Intel will formally announce 64-bit Pentium 4 processors on 1 August - just over a month after launching the first Xeon CPU with its EM64 technology.
Soaring sales of secure routers helped the enterprise router market grow at a lick in Q1. But the market remains soft.
Those UK television viewers who are already considering leaving the country for the duration of Channel 4's fifth outing of human zoo extravaganza Big Brother may not have to jump on a plane after all.
A New York State man who sent at estimated 850 million spam emails using accounts he opened with purloined identities was imprisoned for up to seven years yesterday.
LettersYesterday the aviation industry launched a project to develop a quieter plane. An investment of £2.5m over three years, they said. Our survey said:
Reg Kit WatchFar Eastern portable digital music player maker iRiver will next month ship the successor to its H100 series of music products: a new, colour range that also offers the ability to display still photography.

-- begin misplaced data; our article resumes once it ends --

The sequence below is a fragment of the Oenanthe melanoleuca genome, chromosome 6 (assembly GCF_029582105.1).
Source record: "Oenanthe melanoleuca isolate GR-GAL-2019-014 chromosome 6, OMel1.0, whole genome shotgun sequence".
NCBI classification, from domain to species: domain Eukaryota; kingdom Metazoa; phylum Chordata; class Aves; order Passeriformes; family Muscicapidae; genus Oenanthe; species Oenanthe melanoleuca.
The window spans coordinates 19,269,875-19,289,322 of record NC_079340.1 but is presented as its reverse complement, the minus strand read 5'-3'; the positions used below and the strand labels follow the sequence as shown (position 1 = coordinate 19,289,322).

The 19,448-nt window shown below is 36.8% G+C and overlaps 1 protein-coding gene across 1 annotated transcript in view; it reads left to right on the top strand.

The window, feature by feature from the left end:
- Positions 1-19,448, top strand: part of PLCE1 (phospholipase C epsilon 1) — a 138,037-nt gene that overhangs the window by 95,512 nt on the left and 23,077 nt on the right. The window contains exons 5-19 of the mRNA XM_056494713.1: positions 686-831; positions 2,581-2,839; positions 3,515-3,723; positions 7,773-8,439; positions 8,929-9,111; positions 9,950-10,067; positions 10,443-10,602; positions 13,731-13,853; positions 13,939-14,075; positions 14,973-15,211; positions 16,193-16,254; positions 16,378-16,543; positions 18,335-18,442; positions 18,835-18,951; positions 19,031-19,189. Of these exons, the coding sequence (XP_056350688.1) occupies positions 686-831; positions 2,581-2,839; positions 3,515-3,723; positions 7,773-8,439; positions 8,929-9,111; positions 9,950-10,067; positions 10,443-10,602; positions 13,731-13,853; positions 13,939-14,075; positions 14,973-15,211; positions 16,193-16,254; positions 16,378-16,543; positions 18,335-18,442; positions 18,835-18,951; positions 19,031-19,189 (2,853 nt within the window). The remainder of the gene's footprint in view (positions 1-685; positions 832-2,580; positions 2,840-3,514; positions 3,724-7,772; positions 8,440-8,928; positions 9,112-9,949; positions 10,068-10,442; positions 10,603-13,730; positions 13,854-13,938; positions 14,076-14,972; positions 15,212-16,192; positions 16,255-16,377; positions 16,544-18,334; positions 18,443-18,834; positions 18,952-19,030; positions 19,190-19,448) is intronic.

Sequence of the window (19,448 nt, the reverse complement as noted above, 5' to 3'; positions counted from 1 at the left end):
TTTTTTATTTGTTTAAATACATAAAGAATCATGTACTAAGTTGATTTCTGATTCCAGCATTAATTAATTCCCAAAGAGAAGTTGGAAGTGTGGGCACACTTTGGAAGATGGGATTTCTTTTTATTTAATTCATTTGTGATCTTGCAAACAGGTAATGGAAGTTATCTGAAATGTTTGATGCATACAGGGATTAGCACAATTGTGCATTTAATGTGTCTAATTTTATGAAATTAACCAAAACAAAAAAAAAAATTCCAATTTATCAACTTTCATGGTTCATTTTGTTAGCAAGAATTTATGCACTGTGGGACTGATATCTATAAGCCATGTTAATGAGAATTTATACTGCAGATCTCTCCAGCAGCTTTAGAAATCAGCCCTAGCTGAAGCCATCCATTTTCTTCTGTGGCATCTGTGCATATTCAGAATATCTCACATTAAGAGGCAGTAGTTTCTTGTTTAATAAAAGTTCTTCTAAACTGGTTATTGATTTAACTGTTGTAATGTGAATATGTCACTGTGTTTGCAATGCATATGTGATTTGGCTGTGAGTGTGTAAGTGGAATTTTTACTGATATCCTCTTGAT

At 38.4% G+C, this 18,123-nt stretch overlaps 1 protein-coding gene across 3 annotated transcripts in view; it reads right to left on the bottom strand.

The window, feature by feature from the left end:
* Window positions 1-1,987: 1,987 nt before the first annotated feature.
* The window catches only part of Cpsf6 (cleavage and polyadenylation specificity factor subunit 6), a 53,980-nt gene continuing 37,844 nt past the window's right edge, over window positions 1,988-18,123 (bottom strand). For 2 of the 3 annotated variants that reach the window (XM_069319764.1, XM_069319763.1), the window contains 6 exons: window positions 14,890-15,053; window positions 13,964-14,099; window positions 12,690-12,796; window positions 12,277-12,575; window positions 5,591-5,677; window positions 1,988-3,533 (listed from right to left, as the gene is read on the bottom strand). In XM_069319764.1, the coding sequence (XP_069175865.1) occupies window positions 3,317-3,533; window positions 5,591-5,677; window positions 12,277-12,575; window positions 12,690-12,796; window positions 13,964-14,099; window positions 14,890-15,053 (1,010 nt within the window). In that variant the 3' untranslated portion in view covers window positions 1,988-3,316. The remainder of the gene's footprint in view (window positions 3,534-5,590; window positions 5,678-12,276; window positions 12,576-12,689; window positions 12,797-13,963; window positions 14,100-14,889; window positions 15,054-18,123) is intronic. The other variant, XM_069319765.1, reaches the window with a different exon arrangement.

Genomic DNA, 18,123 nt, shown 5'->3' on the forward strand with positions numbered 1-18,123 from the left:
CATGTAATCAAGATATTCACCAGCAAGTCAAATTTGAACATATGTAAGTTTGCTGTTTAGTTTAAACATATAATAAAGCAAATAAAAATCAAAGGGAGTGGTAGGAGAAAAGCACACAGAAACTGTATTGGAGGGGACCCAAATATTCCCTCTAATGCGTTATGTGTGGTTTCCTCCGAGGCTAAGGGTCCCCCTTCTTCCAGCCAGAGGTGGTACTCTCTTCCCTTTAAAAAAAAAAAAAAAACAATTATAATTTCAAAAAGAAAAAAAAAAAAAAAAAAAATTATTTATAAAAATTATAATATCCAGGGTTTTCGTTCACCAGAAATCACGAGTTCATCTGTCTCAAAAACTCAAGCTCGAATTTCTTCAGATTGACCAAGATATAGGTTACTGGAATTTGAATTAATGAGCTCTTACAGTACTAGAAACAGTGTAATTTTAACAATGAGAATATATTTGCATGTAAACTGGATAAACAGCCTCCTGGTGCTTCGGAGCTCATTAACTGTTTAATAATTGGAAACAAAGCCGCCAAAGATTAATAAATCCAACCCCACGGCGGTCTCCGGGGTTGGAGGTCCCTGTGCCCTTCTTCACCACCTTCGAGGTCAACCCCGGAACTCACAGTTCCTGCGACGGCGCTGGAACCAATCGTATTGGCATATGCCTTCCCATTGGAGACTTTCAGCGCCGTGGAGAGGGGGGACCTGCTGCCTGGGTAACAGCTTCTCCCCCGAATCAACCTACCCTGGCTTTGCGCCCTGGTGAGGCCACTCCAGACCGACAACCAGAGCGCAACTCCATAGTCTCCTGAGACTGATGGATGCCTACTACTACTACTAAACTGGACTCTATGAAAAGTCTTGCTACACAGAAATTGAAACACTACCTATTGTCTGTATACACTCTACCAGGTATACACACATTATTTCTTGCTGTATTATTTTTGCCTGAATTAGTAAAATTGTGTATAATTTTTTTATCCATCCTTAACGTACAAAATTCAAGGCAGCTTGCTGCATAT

Those readers with a penchant for history will certainly know the story of the redoubtable Henry Wickham - the man who in 1876 "took" 70,000 rubber tree seeds from the Amazon, thereby laying the foundation for the British domination of the world's rubber trade.
AMD is trying persuade a number of PC makers, including HP and Gateway, to build its 64-bit processors into future Media Centre PCs instead of Intel's chips.
Anti-virus researchers at Symantec yesterday spotted the first virus capable of infecting 64-bit Windows systems.
NTT DoCoMo is talking to three mobile network operators about taking its i-mode content platform for the UK, the FT reports.
OK, security pros, let's talk just amongst ourselves for just a minute. You might have seen that recent news item that reported that 70 per cent of people would willingly trade their computer password for a bar of chocolate. I don't know about you, but that left a pretty sour taste in my mouth. Even worse, 34 per cent would give away their password for nothing! WHAT ARE THESE PEOPLE THINKING?!
NEC Business Network Solutions, a subsidiary of NEC Corp, has pleaded guilty to charges of defrauding the US government, and will pay a $20.6m fine to settle the case.